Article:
As reports of the savage terrorist attack in central London March 22 emerged, it was clear that British authorities were dealing with an incident straight from the Islamist terror manual. Such terror, of course, is nothing new. In the Middle East, Hezbollah and Hamas have been in the Islamist terror business since the 1980s. But somehow, these two bloodstained organizations are never regarded by the West in quite the same way as Islamic State. Amid Hamas’s attempt to convince the world of its newfound political moderation, JNS.org columnist Ben Cohen writes that the Palestinian group’s makeover attempt is likely to dissolve without a trace, yet the security threat it poses remains intact.

What steps can the West take to defeat Islamic State? The U.S. and Israel should work to push the Syrian Kurds away from the Iran-Shi’a axis and Russia, and toward an alliance with the Americans and the Israelis, leading experts on Syria and the Kurds told JNS.org.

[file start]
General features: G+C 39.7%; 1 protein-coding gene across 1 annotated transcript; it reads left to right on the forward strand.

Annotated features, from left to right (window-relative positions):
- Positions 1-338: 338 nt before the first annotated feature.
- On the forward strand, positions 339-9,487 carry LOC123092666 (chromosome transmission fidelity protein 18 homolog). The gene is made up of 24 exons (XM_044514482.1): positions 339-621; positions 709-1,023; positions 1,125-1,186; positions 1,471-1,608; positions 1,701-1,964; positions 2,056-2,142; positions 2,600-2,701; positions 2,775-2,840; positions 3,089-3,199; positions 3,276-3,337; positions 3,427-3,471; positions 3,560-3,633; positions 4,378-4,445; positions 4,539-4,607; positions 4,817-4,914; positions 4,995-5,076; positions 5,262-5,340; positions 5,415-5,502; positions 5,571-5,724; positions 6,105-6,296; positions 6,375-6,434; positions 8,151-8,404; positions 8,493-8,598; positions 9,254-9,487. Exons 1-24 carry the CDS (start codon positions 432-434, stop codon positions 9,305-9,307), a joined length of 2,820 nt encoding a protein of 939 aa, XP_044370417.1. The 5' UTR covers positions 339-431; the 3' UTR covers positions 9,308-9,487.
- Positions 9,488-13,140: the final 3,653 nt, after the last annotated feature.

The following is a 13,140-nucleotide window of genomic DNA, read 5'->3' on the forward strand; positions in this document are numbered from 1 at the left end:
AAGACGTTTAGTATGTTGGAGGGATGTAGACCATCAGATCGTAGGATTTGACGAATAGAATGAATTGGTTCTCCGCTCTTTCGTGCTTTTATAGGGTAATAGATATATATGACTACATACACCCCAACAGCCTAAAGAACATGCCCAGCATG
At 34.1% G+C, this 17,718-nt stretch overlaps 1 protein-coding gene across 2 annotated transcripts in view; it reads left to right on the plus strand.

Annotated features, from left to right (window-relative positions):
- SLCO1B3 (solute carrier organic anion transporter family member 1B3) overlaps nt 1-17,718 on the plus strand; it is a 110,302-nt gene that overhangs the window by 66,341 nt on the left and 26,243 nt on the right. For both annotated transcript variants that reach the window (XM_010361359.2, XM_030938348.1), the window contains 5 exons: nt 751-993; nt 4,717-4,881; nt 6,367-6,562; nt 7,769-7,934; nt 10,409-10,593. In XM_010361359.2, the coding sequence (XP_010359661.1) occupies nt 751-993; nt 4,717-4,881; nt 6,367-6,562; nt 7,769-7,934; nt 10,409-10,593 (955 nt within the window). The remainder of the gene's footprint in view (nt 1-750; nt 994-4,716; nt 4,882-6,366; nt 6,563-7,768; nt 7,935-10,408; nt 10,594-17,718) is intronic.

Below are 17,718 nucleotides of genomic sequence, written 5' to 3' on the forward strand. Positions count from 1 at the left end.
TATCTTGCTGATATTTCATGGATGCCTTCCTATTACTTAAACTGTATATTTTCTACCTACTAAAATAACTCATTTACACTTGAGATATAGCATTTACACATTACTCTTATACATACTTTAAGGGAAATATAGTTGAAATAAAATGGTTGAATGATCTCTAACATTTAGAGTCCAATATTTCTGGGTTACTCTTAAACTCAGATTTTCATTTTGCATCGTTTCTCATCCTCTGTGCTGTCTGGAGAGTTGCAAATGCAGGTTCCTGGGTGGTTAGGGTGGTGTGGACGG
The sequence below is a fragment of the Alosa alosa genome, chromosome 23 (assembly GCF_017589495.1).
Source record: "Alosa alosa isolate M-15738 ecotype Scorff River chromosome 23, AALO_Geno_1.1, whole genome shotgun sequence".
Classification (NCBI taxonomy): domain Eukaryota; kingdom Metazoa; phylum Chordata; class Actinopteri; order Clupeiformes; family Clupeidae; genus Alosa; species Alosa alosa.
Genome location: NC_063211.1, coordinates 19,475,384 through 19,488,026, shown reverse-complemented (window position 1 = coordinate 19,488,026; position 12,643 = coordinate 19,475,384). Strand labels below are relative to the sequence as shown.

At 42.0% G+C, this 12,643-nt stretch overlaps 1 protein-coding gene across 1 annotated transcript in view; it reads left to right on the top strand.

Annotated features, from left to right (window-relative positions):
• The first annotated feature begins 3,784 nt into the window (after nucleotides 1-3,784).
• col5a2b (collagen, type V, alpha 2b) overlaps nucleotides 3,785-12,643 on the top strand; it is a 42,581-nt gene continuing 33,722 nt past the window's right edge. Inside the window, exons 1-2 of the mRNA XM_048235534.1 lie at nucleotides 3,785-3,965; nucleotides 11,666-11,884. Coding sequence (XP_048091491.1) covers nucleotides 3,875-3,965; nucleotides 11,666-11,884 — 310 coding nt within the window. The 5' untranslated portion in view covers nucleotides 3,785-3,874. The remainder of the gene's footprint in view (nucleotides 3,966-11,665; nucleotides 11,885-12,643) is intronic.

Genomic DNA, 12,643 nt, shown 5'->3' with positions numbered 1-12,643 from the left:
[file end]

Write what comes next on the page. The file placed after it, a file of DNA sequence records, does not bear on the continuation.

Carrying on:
Beyond the scent of potent cannabis drifting about the venue, there was an extra buzz in the air this year at Israel’s third annual CannaTech medical marijuana innovation conference. Earlier in March, the Israeli Knesset passed a new law essentially decriminalizing recreational marijuana use nationwide. Given that development, it was high time for this week’s CannaTech conference. But amid the attention-grabbing legislation on recreational marijuana, CannaTech continued its traditional focus on showcasing the ingenuity of Israel’s medical marijuana practitioners. This year’s conference was “double the size” of last year’s summit, said Saul Kaye, CEO of the iCAN: Israel-Cannabis organization, which runs the annual gathering.